[ RadSafe ] Poisoned by radiation overdose
fd003f0606 at blueyonder.co.uk
Sat Feb 11 12:33:35 CST 2006
Here is a news report which gives details
Surrey. KT3 5BP
----- Original Message -----
From: "NIXON, Grant" <Grant.NIXON at mdsinc.com>
To: "RADSAFE" <radsafe at radlab.nl>
Sent: Friday, February 10, 2006 9:26 PM
Subject: RE: [ RadSafe ] Poisoned by radiation overdose
I was in the UK on business when the story broke. I saw video of the
burns, etc. and heard reporters talk of her having "so much radiation in
her that ...." As with most radiation accidents, there are many false
statements made on the subject.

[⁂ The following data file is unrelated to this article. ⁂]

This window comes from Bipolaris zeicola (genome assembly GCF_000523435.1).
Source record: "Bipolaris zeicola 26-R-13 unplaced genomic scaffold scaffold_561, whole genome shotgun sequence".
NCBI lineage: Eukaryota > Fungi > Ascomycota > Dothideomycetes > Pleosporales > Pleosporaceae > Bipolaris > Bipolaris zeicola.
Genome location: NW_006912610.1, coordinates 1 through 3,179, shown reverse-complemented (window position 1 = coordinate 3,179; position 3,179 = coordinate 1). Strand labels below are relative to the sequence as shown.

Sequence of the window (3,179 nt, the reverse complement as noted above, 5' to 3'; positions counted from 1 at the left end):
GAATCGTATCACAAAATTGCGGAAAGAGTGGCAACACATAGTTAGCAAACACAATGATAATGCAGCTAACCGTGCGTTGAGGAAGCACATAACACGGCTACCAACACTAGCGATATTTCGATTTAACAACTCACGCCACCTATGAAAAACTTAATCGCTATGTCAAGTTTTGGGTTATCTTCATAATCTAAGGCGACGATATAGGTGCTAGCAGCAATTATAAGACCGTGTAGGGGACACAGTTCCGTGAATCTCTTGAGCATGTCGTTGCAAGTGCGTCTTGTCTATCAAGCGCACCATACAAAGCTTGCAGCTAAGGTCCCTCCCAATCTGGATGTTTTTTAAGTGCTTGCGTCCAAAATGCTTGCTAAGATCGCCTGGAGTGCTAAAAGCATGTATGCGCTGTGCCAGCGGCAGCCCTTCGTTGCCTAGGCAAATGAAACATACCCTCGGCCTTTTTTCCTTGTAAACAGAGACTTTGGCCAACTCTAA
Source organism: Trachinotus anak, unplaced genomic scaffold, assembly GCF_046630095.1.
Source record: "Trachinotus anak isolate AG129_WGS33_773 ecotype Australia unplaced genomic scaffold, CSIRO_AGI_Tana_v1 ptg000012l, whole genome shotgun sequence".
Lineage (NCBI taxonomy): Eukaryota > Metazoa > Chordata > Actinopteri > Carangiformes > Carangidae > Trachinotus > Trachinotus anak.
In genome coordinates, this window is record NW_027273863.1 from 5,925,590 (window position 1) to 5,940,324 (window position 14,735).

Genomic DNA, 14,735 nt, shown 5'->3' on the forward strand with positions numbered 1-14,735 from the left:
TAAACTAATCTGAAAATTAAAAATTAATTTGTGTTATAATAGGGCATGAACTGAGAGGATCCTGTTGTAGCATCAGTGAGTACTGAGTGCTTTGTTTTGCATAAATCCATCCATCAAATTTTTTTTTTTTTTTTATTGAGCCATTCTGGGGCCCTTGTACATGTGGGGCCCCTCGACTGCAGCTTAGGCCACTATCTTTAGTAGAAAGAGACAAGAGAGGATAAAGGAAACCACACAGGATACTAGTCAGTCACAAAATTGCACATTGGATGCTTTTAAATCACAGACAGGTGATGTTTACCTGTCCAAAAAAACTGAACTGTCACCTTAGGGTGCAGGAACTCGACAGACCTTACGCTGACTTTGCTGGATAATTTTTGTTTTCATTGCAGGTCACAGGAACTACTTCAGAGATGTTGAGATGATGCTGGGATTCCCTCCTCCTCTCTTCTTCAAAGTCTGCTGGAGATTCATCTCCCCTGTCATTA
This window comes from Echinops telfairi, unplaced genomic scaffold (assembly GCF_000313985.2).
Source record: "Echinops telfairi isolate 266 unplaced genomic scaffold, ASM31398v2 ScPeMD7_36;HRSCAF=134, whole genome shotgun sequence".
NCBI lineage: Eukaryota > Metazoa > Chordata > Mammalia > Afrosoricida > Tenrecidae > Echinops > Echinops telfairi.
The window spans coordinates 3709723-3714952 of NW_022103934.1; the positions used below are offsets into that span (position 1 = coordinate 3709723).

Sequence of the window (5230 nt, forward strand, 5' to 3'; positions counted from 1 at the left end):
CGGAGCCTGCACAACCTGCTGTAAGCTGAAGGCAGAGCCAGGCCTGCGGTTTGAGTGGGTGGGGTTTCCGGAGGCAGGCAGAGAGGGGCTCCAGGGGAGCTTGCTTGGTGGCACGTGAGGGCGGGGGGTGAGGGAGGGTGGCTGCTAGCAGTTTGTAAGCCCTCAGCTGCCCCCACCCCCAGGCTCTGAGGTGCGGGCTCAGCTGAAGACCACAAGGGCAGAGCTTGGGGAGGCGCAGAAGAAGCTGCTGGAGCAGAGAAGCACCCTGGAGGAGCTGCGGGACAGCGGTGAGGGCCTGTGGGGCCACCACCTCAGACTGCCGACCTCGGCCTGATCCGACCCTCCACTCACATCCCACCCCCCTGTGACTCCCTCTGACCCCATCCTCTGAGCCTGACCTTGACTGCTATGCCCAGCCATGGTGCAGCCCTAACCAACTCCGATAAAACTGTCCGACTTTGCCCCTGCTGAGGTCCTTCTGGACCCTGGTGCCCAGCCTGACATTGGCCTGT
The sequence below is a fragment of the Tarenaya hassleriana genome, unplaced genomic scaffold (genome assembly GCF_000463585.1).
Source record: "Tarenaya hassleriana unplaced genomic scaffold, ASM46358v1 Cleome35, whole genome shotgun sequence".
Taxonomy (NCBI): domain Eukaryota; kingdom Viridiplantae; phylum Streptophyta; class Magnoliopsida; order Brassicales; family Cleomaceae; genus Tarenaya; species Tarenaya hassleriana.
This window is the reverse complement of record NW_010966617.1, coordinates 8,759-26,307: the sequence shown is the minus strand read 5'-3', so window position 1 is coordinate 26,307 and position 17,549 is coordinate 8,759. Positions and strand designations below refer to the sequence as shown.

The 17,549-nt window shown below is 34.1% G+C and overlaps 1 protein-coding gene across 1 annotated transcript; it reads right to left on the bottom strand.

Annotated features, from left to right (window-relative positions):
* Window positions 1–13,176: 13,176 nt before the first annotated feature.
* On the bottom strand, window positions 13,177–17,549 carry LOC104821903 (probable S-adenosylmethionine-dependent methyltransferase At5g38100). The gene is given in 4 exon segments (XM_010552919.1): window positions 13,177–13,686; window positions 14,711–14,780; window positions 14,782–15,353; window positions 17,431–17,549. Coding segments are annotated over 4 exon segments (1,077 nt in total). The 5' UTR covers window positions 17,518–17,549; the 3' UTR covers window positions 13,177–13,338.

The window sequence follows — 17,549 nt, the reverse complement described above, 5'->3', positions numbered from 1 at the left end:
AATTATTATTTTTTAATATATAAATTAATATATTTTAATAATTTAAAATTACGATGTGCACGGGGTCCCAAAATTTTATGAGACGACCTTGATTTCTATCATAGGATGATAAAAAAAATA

At any rate, it is unclear what the actual treatment dose level was for
each of the 17 treatments. Has anyone been able to quantify this? Were
all treatments performed using different beam entry points? Etc.
From: radsafe-bounces at radlab.nl [mailto:radsafe-bounces at radlab.nl] On
Behalf Of Susan Gawarecki
Sent: Friday, February 10, 2006 2:04 PM
Subject: [ RadSafe ] Poisoned by radiation overdose
Poisoned by radiation overdose
By JULIE WHELDON, GAVIN MADELEY & KATE GINN, Daily Mail 09:24am 9th
After months of gruelling treatment for a brain tumour, Lisa Norris was
looking forward to her new life. Although still in pain, the 15-year-old
schoolgirl had been given the all clear by cancer doctors. But - just
days later - she was plunged into unimaginable despair when they told
her she had been given massive overdoses of radiation.
The appalling blunder has left her body red, blistered and so burned